The corrugated iron piece has become part of Chiang’s Perish series. In this series, Chiang expresses the anguish he feels for the Russia-Ukraine war yet his hope for peace. The series shows clearly yet another breakthrough in Chiang’s works. To achieve this requires the aesthetic maturity of an artist. “This piece of corrugated iron is beautiful in its simplicity. It is a piece that I cannot replicate even if I intended to.” said Chiang.

Perish II; mixed media; 400 x 1220 cm; 2022 (Photography | Lin Jiaqing)

Henry

Henry, one of Chiang’s more recent works, expresses his mischievousness. It borrows the idea of LEGO and uses iron frames to create connecting cubes. On the surface of the cubes are items made of iron placed at random points. Chiang’s grandson, Henry, loves playing with LEGO. Bricks and half completed models are found scattered everywhere in his home. The imagination and creativity of a child is boundless, and the interlocking bricks allow limitless possibilities. The piece, named after Chiang’s grandson, is a connection between grandfather and grandson, a pleasant collaboration.

Henry; mixed media; 700 x 300 x 400 cm; 2022 (Photography | Lin Jiaqing)

Paul Chiang Art Center: Chiang’s greatest work

While living in East Hampton, New York 30 years ago in the 1980s, Chiang first had the dream to open his studio, which was on a five-acre grassland and potato field, to the community. East Hampton was quiet and far from the city. It was a place for city dwellers to spend their summer holidays, and for artists to find creative inspiration. “My wish is for visitors to experience the same inspiration that nature has given me. As an artist, this is the smallest contribution I can give to the society.” said Chiang. 2019 was the year the construction of the Paul Chiang Art Center began. Chiang’s old studio became a construction site to build the art center of his dreams. The project is estimated to be completed by the summer of 2024 and open to the public.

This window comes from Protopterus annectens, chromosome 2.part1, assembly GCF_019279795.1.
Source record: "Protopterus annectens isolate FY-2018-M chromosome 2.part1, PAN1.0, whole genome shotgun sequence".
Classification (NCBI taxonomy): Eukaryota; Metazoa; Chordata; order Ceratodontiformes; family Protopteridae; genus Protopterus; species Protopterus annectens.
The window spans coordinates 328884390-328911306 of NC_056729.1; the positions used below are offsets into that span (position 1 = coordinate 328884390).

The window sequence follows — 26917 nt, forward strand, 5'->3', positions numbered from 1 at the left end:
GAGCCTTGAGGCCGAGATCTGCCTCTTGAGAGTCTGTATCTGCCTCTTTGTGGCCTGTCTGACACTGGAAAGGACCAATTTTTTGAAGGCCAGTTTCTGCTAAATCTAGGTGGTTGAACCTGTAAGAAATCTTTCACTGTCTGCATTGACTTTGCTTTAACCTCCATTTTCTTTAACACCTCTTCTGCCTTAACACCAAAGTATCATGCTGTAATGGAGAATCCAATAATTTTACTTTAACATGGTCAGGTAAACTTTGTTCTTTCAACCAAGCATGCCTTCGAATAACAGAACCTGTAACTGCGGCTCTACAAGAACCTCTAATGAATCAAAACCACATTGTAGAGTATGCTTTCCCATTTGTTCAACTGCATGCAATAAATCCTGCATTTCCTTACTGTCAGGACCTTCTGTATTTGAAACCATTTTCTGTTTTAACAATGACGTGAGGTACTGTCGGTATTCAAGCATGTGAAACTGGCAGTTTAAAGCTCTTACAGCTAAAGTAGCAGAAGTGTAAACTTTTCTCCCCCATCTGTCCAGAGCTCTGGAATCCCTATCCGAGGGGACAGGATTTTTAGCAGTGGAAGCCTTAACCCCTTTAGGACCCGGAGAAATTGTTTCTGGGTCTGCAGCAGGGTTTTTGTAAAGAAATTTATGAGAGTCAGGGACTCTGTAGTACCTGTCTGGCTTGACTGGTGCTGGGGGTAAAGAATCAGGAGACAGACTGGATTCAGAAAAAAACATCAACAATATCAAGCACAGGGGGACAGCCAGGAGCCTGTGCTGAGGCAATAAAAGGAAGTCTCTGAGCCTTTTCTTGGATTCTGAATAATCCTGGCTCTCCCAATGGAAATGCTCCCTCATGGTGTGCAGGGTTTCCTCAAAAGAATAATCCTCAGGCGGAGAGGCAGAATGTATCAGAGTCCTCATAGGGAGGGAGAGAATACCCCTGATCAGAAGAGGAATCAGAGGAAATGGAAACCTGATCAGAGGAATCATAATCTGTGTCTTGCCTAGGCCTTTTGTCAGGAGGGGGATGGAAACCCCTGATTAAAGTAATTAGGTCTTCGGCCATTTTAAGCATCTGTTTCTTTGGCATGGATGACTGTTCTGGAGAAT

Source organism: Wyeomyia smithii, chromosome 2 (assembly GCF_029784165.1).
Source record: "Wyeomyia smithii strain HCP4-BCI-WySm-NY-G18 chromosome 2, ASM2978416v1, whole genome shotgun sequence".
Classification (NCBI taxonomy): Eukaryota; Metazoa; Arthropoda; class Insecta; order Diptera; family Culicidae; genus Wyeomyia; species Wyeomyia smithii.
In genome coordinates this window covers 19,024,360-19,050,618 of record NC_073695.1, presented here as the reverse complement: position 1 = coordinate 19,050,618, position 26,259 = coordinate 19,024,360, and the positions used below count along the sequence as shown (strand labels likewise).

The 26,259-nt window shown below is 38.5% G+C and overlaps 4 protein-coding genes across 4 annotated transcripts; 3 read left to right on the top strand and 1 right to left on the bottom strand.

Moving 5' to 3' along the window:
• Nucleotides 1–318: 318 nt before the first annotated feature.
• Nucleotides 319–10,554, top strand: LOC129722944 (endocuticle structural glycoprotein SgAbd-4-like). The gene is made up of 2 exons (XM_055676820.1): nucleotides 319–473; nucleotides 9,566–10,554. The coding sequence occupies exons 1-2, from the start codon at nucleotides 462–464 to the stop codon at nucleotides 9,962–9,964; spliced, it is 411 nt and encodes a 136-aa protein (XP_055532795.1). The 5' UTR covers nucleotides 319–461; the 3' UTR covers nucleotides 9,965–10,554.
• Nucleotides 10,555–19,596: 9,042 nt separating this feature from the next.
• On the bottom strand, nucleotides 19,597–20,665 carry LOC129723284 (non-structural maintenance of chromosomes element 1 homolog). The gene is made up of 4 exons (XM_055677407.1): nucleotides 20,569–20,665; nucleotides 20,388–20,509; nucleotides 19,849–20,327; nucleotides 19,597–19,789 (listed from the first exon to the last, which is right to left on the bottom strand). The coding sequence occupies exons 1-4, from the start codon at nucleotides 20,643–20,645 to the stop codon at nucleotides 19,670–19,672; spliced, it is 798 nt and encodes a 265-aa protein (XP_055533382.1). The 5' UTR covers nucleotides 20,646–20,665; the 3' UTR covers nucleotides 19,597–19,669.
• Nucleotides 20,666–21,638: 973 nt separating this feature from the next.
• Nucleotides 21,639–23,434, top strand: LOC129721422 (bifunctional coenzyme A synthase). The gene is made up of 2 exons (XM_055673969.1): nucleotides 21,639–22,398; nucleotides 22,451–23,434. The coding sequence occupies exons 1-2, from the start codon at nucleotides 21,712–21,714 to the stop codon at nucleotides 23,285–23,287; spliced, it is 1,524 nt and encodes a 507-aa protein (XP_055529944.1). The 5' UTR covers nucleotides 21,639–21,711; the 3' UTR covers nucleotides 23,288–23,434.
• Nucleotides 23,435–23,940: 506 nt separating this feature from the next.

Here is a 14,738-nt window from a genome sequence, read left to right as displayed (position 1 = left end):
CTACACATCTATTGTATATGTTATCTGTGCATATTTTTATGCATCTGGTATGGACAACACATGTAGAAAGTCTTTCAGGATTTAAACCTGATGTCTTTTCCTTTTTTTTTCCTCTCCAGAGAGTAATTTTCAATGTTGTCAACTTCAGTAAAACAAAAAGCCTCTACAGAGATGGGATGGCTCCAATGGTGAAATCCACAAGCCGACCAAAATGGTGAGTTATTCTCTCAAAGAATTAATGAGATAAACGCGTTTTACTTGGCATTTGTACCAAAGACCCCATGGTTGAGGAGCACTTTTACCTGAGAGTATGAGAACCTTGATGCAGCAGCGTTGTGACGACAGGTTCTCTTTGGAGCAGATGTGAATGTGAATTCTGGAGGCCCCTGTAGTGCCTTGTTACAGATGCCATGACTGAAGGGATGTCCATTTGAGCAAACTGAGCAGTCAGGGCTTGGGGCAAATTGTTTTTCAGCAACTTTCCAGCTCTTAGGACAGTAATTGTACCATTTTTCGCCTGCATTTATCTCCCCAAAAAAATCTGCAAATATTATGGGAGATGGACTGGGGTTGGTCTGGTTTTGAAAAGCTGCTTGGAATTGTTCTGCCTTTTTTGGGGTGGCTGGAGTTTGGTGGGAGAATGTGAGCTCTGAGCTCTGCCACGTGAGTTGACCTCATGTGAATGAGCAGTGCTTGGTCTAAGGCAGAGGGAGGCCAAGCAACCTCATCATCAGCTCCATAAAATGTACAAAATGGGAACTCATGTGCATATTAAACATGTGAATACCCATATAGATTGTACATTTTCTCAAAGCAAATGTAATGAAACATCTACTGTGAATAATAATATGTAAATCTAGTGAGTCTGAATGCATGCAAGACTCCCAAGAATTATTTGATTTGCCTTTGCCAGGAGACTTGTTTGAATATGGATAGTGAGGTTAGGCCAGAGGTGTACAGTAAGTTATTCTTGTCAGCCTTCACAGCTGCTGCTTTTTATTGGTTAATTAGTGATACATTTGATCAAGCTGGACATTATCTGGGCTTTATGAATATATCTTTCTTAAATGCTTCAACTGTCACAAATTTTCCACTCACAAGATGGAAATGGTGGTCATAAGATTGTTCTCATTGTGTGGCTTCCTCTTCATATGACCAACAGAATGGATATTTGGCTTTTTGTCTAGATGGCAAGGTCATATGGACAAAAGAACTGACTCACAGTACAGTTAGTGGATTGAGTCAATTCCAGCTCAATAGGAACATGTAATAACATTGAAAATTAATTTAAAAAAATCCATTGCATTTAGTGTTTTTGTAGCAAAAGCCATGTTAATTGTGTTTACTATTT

“I feel aesthetics is essential in our society.” said Chiang. This is why each time that Chiang sees parents bring their young children to his exhibition, he will kneel down to talk with the children and listen to their thinking. “The children won’t necessarily become artists, but going to art exhibitions and concerts can bring lot to their lives.”

Chiang is passionate about sharing art. Over the last few years, he has worked with several young artists in different fields of arts from fashion design to music. Chiang offers his works as their working material or inspiration. The art center will also serve as a platform that nurtures artist collaboration inviting both domestic and international artists from different fields to stay at the art center’s artist guest house. Chiang said, “With the view of the Pacific Ocean and the natural surrounding, it is a space that cultivates inspiration.”